May 15, 2019

After going "naked" for IPO, Uber faces real short sellers

Illustration: Aïda Amer/Axios

Uber's underwriters, led by Morgan Stanley, were so worried about the company's IPO that they deployed "a nuclear option" ahead of the deal last week to provide extra support for the stock — a so-called naked short, as CNBC's Leslie Picker reported Tuesday.

The catch: Now, actual short sellers are coming in at significant levels and could push the stock even further below its $45 IPO price.

What it means: Every IPO includes an excess amount of shares that allow underwriters to sell 115% of the available offering and then buy the additional 15% back, Picker explains. That extra 15% can support the stock's price if it falters.

  • But in Uber's case, they opened a naked short, allowing underwriters to sell more than the "greenshoe" portion and then buy the shares back, providing "even more firepower."

The bottom line: That plan came up short as Uber's stock fell 18% in its first days as a public company before recovering Tuesday with a 7.7% gain.

What to watch: Actual short bets against Uber now total $768 million, with short sellers holding 11.5% of available shares, according to data from Ihor Dusaniwsky, managing director of predictive analytics at S3 Partners.

  • "We expect Uber short interest to increase over the next several days as short sellers continue to be active," Dusaniwsky said in a statement.

Go deeper: Uber's massive IPO sinks investors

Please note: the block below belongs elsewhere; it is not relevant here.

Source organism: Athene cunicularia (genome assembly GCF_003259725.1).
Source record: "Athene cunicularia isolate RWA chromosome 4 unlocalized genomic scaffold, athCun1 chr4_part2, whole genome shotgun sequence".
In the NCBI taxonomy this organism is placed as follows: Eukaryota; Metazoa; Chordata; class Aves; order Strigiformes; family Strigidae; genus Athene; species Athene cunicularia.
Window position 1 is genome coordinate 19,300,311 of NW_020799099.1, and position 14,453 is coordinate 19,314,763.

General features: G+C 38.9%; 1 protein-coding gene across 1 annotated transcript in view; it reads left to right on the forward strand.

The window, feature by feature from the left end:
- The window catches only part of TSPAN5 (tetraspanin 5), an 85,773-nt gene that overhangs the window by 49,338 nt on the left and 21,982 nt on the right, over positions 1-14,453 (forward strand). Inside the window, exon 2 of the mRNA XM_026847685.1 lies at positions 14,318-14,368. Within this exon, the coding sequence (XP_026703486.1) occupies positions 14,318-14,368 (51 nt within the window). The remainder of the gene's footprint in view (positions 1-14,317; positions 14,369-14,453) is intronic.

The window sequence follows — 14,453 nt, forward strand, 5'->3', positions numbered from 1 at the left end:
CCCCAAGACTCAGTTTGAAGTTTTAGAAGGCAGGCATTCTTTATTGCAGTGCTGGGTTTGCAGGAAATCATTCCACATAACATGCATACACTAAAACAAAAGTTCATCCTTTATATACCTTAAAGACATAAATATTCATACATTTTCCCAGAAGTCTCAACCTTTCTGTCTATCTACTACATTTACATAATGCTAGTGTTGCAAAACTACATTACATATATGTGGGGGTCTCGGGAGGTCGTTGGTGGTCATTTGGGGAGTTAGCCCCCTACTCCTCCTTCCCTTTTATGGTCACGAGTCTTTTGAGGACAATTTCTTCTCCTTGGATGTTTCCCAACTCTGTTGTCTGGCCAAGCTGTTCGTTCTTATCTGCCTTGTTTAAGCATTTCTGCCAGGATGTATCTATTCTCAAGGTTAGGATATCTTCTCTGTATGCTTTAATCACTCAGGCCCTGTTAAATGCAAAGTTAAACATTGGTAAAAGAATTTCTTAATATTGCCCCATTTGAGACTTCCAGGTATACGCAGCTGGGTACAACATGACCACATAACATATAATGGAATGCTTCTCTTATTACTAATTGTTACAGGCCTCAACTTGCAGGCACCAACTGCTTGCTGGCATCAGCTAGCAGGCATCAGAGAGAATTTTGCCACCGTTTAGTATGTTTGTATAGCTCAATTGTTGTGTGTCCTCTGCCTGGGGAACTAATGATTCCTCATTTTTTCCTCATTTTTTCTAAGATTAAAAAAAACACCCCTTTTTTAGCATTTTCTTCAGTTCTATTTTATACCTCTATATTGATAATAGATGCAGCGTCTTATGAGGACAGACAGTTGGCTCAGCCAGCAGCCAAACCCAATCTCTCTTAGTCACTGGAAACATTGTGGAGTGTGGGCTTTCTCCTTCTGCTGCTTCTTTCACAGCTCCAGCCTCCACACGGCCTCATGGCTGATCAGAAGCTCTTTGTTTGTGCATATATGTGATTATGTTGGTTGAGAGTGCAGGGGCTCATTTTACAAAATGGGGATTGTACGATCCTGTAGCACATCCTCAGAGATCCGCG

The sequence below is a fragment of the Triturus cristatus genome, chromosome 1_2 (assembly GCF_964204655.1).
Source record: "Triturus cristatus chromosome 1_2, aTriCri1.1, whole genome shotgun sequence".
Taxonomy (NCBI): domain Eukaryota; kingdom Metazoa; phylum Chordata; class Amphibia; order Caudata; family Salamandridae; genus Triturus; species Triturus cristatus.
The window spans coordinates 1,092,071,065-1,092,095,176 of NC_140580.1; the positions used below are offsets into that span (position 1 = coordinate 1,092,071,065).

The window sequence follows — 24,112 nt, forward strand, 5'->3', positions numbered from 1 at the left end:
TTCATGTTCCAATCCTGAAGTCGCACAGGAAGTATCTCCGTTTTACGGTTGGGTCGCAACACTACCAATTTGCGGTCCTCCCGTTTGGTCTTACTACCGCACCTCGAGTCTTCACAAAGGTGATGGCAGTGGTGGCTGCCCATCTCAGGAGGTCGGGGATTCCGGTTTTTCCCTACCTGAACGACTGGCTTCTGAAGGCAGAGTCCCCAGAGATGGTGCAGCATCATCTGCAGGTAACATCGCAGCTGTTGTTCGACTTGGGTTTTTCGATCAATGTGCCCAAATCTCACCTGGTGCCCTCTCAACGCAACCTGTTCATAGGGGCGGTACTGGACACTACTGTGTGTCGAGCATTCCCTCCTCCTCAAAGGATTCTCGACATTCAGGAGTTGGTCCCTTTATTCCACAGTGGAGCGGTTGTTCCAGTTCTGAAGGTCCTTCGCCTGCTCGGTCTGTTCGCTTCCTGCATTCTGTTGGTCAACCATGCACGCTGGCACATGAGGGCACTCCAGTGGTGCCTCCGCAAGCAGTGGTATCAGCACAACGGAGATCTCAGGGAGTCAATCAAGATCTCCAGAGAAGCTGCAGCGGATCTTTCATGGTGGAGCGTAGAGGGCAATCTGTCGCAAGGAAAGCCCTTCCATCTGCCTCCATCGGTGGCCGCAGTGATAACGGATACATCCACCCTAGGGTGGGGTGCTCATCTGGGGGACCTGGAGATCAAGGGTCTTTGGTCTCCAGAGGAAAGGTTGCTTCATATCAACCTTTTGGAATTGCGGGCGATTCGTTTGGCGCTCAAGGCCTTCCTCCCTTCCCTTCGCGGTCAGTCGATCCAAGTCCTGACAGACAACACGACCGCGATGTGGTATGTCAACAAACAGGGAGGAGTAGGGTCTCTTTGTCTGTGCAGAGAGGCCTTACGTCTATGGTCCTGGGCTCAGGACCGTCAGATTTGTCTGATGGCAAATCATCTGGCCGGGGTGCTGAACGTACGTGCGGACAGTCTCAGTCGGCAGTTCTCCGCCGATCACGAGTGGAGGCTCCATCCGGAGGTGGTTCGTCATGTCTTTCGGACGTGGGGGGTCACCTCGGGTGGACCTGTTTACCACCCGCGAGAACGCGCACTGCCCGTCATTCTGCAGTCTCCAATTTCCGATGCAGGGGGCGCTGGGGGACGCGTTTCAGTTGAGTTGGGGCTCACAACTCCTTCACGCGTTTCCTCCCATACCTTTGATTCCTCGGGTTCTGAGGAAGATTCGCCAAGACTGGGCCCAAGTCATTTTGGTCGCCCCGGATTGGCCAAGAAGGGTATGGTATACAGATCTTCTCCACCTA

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Stocks fall 4% as sell-off worsens

A trader on the floor of the New York Stock Exchange. Photo: Johannes Eisele/AFP via Getty Images

Stocks fell more than 4% on Thursday, extending the market’s worst week since the financial crisis in 2008 following a spike in coronavirus cases around the world.

The big picture: All three indices closed in correction territory on Thursday, down over 10% from their recent record-highs amid a global market rout.

Coronavirus updates: California monitors 8,400 potential cases

Data: The Center for Systems Science and Engineering at Johns Hopkins, the CDC, and China's Health Ministry. Note: China numbers are for the mainland only and U.S. numbers include repatriated citizens.

33 people in California have tested positive for the coronavirus, and health officials are monitoring 8,400 people who have recently returned from "points of concern," Gov. Gavin Newsom said Thursday.

The big picture: COVID-19 has killed more than 2,800 people and infected over 82,000 others in some 50 countries and territories. The novel coronavirus is now affecting every continent but Antarctica, and the WHO said Wednesday the number of new cases reported outside China has exceeded those inside the country for the first time.

Go deeperArrowUpdated 1 hour ago - Health

Watchdog opens probe into VA secretary over handling of sexual assault claim

VA Secretary Robert Wilkie on Fox Business Network’s "The Evening Edit" on Jan. 7. Photo: Steven Ferdman/Getty Images

The Department of Veterans Affairs Inspector General Michael Missal said Thursday he had opened an investigation into VA Secretary Robert Wilkie after lawmakers demanded an inquiry into his handling of a sexual misconduct report, the Washington Post reports.

Context: Wilkie allegedly "worked to discredit" the credibility of Democratic aide and veteran Andrea Goldstein after she reported last fall "that a man groped and propositioned her in the main lobby of the agency's D.C. Medical Center," a senior VA official told the Post.